How Pro Jake Wooten Used Skateboarding to Beat Back His Demons
"Skating has saved all of us in one way or another, so we give that back."
An airport is technical heaven for any skateboarder: the ultra-smooth floors, the volume of space, the plethora of surfaces and shapes to grind and ride — all wrapped in the allure of the forbidden. The sheer number of rules and regulations that govern most TSA-protected spaces makes skateboarding in an airport an obvious no, but since skating in an airport was 22-year-old pro skater Jake Wooten’s dream, Red Bull decided to make it happen. As a sponsor for the young skater, Red Bull put together a skating event called Red Bull Terminal Takeover at the now-defunct Louis Armstrong New Orleans International Airport and began inviting skaters from all over the country to compete.
First held last year, the event expanded further in April 2022 as pandemic precautions lifted, and word quickly spread among the skating community. “I was like, ‘I want to skate an airport,’ and they were like ‘Here’s an airport,’” Wooten tells InsideHook. “I wanted to invite a bunch of skate shops, and Red Bull also set up a prize for winning the competition, because COVID-19 was hitting hard at that time. As COVID has slowly gotten less and less prominent, this year it’s a lot bigger of an event because we’re able to have more skaters.”
Even though the old Louis Armstrong terminals are closed, it’s right across the street from the new airport, and technically still under federal regulation — so cooperation from the local community was a huge part of the event happening at all. “We’re literally on the airport grounds, this is airport federal regulation — I can look out there and see planes taking off,” Wooten explains. “The officers and the local New Orleans police department were amazing and have been so kind. They’re making sure everyone has a great time without anything going wrong.”
Born and raised in Tennessee, Wooten first began skating as a pre-teen to help cope with the anger and pain he experienced growing up in an unstable environment. Now, he lives a few hours south of Los Angeles, so skating in California is more familiar than skating in Louisiana. We caught up with Wooten to get some of his tips and tricks about the world of skating and learn just how he went pro right around the same time he hit legal drinking age.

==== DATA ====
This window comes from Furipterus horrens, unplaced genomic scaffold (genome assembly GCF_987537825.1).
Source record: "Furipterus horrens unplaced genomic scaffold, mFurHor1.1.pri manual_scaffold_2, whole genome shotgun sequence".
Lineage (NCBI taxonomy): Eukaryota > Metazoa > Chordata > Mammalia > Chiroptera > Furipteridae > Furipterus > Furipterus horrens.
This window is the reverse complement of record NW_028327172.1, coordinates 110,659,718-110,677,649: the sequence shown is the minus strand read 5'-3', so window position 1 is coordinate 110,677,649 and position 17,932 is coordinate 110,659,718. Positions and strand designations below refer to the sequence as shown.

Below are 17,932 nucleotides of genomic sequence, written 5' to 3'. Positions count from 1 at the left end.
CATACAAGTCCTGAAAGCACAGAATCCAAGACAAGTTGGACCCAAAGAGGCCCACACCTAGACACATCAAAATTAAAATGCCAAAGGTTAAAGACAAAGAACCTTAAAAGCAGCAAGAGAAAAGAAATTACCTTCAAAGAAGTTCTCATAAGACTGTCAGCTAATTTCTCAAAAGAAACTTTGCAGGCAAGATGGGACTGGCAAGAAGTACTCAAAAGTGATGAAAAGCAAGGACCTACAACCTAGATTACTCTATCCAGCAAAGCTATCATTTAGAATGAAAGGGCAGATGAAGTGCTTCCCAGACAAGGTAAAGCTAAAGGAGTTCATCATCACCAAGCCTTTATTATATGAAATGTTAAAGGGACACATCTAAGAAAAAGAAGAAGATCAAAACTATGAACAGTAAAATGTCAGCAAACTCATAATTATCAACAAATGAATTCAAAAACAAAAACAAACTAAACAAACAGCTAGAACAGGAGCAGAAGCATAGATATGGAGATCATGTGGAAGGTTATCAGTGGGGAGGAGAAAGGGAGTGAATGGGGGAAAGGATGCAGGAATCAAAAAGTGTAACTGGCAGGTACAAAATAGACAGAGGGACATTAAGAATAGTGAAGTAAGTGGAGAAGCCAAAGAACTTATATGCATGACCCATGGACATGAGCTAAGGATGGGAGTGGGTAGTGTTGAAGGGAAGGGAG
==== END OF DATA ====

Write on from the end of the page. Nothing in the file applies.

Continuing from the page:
InsideHook: When did you first know you wanted to be a skater?
Jake Wooten: I’d never experienced skateboarding or seen skateboarding until my Uncle Phillip took me to Tony Hawk’s Boom Boom Huck Jam in Nashville, Tennessee, when I was five years old. I was immediately enthralled with the skating, and my uncle skated before when he was younger, so he was super down to go get some skateboards. He started taking me out on weekends, and he was my father figure.
Moving from Tennessee to California is quite a jump — how is the skating scene different between the two states?
I moved to California in January 2020, right before the pandemic. I didn’t leave my house for 38 days. But it’s a night and day difference in the scenes — there’s as many kids in the scene in Tennessee as there is in one skate park in California. I live in Oceanside now, and it’s a lot of transition skating. That’s skating a lot of ramps, versus people who skate more stair sets and rails.